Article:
I couldn’t stop Brexit, but I could do my bit to save the planet

Anyone who objects to my incessant posting of tree photos on social media can blame Georgia Gould, the leader of Camden council and the daughter of the Labour strategist Philip Gould (RIP). Last year, as the People’s Vote campaign collapsed, Georgia – who is always looking out for the health and happiness of others – was very clear about where she thought my energies should be redirected: into saving the planet.

She arrived on my doorstep at Christmas with a clutch of books, notably David Wallace-Wells’ The Uninhabitable Earth and Peter Wohlleben’s The Hidden Life of Trees – both brilliant. They stirred the dormant ecowarrior within and inspired a resolution that I have kept since: to be a full-blown “dendrophile”, AKA “one who loves trees”. Having failed to stop Brexit, which had been my resolution for 2016, 2017, 2018 and 2019, what could be easier than succeeding in saving the planet?

I can’t remember why I first decided to post a “Tree of the Day” picture on Twitter, but it seemed to strike a chord. It was early in the new year, after taking a few snaps of trees on Hampstead Heath, and since then I have posted a tree photo every single day. The heath has been the biggest provider, but I travel far and wide in the UK, as well as globally pre-Covid, so I have had winning trees from all four UK nations and several continents. The judgment I apply is entirely subjective.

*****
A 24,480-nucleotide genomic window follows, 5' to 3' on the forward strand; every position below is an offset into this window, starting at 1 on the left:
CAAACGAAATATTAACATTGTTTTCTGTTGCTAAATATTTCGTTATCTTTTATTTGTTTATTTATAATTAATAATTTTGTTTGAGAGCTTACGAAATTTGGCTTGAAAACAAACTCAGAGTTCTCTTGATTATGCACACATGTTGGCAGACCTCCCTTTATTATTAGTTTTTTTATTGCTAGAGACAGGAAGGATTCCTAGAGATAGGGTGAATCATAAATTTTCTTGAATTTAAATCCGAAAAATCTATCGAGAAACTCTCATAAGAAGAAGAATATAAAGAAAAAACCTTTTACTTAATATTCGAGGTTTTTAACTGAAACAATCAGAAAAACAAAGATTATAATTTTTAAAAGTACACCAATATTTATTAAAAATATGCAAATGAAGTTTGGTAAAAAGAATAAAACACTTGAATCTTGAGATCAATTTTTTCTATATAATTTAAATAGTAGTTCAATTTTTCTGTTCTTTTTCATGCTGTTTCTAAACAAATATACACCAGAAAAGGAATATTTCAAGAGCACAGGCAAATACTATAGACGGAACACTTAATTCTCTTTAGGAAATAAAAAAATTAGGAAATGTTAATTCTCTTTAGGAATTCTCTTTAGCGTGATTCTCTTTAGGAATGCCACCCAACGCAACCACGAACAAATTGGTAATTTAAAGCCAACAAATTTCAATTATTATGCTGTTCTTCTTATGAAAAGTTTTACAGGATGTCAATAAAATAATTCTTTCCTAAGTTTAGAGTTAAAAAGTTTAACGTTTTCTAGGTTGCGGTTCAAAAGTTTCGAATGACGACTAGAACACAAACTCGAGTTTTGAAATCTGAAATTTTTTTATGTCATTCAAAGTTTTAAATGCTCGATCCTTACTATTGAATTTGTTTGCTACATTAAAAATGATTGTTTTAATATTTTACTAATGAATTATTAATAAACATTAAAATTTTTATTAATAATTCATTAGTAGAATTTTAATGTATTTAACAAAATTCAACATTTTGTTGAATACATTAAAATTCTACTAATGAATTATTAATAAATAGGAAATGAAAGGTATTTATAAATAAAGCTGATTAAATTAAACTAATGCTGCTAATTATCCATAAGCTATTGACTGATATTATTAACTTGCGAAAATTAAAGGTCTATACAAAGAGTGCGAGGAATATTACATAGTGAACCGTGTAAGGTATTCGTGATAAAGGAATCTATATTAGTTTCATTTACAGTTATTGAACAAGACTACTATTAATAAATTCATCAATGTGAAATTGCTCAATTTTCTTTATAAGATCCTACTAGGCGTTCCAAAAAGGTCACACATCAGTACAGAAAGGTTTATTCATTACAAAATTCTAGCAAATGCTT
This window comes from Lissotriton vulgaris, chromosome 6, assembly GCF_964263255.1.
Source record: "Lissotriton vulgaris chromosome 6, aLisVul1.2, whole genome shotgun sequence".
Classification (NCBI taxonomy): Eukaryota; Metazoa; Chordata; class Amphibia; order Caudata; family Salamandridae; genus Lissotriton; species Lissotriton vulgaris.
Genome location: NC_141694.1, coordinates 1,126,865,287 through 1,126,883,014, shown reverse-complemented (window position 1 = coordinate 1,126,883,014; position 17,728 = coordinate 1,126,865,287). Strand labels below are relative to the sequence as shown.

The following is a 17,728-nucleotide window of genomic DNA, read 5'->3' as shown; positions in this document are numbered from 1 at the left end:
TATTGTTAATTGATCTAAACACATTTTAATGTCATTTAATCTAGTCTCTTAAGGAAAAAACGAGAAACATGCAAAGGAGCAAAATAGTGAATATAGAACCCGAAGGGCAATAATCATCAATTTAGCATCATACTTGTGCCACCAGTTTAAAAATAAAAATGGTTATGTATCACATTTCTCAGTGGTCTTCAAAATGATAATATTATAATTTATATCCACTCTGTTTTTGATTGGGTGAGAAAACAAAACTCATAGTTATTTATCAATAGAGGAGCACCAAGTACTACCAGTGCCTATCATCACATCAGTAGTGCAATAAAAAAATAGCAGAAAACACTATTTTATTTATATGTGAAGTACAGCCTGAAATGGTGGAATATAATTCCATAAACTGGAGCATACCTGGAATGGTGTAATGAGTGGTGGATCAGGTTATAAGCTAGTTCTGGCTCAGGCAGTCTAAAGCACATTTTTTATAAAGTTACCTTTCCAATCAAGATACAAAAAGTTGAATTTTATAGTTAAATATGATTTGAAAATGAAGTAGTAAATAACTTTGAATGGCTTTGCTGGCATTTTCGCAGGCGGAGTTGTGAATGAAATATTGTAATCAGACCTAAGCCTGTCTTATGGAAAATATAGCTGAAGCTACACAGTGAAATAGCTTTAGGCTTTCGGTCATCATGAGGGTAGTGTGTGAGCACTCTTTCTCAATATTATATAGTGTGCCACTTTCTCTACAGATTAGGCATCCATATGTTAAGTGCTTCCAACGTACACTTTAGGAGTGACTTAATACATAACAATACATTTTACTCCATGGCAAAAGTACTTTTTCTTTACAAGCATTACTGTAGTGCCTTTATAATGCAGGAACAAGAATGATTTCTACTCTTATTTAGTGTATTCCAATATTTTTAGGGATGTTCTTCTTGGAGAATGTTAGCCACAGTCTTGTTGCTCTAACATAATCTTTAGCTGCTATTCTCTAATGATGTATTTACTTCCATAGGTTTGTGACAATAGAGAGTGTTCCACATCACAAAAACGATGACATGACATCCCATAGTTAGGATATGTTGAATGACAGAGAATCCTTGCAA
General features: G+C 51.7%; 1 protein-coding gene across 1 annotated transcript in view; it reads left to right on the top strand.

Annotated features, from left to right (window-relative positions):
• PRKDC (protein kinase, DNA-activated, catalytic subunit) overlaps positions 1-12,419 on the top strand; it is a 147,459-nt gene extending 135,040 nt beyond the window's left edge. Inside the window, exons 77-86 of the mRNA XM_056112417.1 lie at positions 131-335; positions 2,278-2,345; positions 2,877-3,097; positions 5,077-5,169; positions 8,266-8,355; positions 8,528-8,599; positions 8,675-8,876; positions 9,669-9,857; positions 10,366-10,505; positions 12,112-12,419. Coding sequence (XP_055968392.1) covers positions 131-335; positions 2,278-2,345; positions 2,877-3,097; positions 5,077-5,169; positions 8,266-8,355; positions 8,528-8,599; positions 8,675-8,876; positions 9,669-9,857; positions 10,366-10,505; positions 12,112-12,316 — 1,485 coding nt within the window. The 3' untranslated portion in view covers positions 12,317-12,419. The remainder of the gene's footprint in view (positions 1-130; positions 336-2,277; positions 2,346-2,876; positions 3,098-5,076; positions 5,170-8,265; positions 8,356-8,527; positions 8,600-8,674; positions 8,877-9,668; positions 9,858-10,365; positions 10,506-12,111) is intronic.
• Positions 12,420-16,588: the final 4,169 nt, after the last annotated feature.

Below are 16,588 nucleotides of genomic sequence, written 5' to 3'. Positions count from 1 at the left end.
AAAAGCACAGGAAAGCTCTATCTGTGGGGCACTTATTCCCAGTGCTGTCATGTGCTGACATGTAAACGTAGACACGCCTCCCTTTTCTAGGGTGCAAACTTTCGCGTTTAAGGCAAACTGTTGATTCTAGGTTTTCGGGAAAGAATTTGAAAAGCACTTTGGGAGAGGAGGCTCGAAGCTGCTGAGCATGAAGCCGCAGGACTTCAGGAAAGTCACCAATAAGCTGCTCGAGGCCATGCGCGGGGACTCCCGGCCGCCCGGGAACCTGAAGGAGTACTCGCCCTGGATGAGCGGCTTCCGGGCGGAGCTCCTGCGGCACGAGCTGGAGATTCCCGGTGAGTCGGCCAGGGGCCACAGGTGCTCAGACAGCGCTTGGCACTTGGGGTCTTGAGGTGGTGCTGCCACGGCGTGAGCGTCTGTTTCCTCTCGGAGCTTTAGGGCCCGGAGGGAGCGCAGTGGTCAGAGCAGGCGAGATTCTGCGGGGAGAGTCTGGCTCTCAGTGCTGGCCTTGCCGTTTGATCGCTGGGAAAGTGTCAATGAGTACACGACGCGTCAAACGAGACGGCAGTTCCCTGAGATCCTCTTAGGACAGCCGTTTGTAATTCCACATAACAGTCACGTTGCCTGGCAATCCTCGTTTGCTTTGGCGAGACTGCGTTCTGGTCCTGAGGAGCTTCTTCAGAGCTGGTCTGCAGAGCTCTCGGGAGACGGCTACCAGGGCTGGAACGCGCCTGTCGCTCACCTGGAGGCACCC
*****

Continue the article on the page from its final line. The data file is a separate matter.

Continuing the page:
Although I get far more likes and retweets for my political musings, I get far more pictures back, and far less abuse, for my trees. Any negative messages I am sent are more than made up for by the joy I get in choosing, from my photos and those of others, my Tree of the Day.

The international reaction has made me think there should be a tree Olympics – especially since the real Olympics got banjaxed by Covid.

I would like to see every country in the world host its own tree-based reality TV show – yes, I hate them, too, but I am bringing dendrophilia to the masses – to decide, from thousands of entries, via a primetime Saturday night vote after a three-month whittling down process, the eventual winner. That would then go to a global vote, Eurovision style, to find the world’s greatest tree.

Yes, it is a mad fantasy, but so were the Olympic and Paralympic Games and Boris Johnson’s moonshot. Even if, like Johnson’s moonshot, it never happens, I can already justify the time and effort I have put into Tree of the Day by rereading the regular messages I get. For example, someone called Lucy got in touch to say: “I hope you are never going to get bored with your Tree of the Day; it is one of the few things keeping me sane right now.”

Me too …